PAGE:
Deinstitutionalisation (DI) is among the most painful topics in the fight for independent living. Still neglected. Still misused. We still face re-institutionalisation instead of the actual DI process and this affects the lives of thousands of people across Europe while governments claim that measures are taken and problems are resolved. Therefore, we need to keep the topic high on our agendas and perpetually raise it in front of politicians.
On 14th October MEP Daciana Sarbu with the support of the Open Society Foundations – Mental Health Initiative (MHI), hosted at European Parliament in Brussels an afternoon event with the title: “Community not Confinement: the role of the EU in promoting and protecting the right of people with disabilities to live in the community”.
Among the participants were self-advocates – disabled people, experts, the European Commission, the European Ombudsman and EU MEPs. The right of disabled people to live included in society with choices equal to others, as enshrined in Article 19 of the UN Convention on the Rights of Persons with Disabilities (CRPD), and about how to ensure that European Structural and Investment Funds contribute to rather than hinder the realization of this right for every European disabled citizen was the focus of the meeting.
Daciana Sarbu informed about an incident that took place before the event, when one person needed a sign language interpreter and when asked, the European Parliament denied providing the service. Fortunately, volunteers were found for the event. Afterwards, panelists spoke. Simona Bigiu and Tudor Marin (both from Pro ACT Support, Romania) explained how different and free their lives are now when they live independently after many years of enclosure in institutions. Raluca Popescu (Ceva de Spus, Romania) mentioned that her mother is her personal assistant, and if something happens to her mother she will end up in institution. Raluca also claimed that the EU needs to support disabled people as equally valuable and important people in the community. The next speaker was Senada Halilcevic (Association for Self-Advocacy, Croatia) who stated that access to services should not be replaced by specialized services. She noted that institutions are not defined by size but by the way people live within and the quality of the health care provided. If freedom is limited, then the housing is an institution. The mini-session ended with Nadia Hadad, a member of the ENIL board, speaking on the three main barriers that exist for disabled people: the first is that personal assistance is not part of legal rights; the second is that there is lack of accessibility in every aspect of life – from transport to education and employment; and the third is that people (both disabled and not) are not informed about the human rights of disabled people.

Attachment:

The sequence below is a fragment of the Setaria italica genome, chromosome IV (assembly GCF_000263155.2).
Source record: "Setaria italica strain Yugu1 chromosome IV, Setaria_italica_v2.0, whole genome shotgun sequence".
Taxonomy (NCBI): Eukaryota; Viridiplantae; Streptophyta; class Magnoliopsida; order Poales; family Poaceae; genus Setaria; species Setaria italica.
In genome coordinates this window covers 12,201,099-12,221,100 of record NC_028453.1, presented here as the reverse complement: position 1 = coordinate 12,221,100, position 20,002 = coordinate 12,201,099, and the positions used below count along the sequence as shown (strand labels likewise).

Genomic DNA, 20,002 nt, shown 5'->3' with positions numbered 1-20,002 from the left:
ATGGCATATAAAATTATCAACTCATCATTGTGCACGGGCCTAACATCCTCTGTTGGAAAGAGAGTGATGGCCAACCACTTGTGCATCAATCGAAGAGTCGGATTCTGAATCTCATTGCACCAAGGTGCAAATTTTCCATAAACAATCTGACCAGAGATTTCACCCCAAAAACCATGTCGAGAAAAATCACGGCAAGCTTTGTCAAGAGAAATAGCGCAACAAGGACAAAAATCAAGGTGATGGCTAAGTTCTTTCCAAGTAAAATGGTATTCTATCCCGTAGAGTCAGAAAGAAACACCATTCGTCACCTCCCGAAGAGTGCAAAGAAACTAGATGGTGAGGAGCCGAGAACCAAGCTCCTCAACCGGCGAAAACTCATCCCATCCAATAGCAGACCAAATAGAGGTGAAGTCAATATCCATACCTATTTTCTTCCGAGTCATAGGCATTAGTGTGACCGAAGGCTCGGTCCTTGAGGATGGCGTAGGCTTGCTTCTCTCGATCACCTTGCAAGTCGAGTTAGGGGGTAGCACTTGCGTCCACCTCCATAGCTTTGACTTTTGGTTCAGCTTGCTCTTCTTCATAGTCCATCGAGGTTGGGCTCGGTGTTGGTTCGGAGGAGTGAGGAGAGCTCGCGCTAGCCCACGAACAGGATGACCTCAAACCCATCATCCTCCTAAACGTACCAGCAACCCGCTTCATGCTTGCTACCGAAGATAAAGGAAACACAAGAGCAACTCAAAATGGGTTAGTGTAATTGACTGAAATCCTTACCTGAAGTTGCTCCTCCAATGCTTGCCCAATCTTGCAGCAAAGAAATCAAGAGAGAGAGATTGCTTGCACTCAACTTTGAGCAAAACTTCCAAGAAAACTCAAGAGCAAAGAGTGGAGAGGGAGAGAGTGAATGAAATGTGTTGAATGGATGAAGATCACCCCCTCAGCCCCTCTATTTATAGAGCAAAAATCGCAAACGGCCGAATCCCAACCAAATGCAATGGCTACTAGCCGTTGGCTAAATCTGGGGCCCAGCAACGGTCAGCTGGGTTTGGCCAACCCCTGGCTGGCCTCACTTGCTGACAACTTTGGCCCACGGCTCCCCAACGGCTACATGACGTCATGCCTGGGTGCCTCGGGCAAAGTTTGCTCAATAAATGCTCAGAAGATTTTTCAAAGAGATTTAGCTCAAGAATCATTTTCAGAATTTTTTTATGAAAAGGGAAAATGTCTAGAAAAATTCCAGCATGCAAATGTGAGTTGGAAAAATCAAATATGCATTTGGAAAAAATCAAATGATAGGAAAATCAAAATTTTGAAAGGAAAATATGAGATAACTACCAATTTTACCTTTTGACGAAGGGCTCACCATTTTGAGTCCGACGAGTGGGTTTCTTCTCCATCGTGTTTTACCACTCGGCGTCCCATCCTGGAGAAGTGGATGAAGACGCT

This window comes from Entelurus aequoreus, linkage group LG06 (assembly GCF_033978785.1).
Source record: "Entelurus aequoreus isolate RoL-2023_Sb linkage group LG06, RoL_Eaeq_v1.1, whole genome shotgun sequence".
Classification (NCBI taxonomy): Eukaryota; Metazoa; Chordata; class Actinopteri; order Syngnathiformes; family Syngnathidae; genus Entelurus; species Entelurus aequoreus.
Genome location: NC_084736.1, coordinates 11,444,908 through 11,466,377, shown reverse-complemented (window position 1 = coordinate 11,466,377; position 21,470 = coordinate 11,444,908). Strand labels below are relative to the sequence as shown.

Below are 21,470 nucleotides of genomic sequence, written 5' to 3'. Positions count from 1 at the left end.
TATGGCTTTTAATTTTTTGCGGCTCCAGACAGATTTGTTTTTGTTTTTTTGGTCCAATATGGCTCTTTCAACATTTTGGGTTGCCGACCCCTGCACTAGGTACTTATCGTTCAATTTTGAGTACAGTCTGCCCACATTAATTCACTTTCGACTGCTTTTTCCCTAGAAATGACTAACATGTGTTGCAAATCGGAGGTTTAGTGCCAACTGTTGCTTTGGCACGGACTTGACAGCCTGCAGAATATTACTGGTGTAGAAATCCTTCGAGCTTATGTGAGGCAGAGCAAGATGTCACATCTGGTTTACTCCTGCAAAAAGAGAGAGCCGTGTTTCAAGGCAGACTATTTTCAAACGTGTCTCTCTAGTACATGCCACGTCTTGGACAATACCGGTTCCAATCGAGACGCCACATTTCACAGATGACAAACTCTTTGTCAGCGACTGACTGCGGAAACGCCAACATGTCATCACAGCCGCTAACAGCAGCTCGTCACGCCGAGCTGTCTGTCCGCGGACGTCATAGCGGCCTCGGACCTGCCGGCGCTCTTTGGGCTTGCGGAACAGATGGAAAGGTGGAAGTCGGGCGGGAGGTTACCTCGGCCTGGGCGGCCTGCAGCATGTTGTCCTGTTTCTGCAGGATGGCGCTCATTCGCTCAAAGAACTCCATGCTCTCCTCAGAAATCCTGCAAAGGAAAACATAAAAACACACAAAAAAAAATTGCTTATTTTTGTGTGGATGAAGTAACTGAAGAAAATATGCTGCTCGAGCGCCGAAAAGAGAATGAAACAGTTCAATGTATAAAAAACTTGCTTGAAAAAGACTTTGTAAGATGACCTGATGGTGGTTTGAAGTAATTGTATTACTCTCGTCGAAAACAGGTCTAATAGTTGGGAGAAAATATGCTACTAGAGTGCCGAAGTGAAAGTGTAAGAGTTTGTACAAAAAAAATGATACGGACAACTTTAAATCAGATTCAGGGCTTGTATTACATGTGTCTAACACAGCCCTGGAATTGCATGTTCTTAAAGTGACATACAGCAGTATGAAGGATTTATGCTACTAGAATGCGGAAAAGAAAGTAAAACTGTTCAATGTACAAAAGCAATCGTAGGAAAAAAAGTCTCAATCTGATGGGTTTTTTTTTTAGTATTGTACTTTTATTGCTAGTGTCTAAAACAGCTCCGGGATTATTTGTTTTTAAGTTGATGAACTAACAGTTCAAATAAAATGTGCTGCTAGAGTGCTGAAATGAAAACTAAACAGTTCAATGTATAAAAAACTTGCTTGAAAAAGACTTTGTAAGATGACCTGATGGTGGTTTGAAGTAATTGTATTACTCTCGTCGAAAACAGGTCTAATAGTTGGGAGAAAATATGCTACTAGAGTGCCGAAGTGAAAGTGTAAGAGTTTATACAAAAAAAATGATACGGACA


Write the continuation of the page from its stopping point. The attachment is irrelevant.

Representatives from European institutions spoke about the European Union’s legal obligations to use European Structural and Investment Funds in line with the UN CRPD. Attention was raised on the need for the EU to respect the UN CRPD through the EU laws and the correct use of EU funds. It was also mentioned that in May 2015 the European Ombudsman gave EU guidelines for issues concerning disabled people, the response to the guidelines is to be given by the European Commission in November. The EU respects the fundamental rights of disabled people and has prioritized deinstitutionalization but needs to support them even more now with the crisis.
You can read the Open Society Foundation report written by Dr. Israel Butler “Community, Not Confinement” here.
Author: Kamil Goungor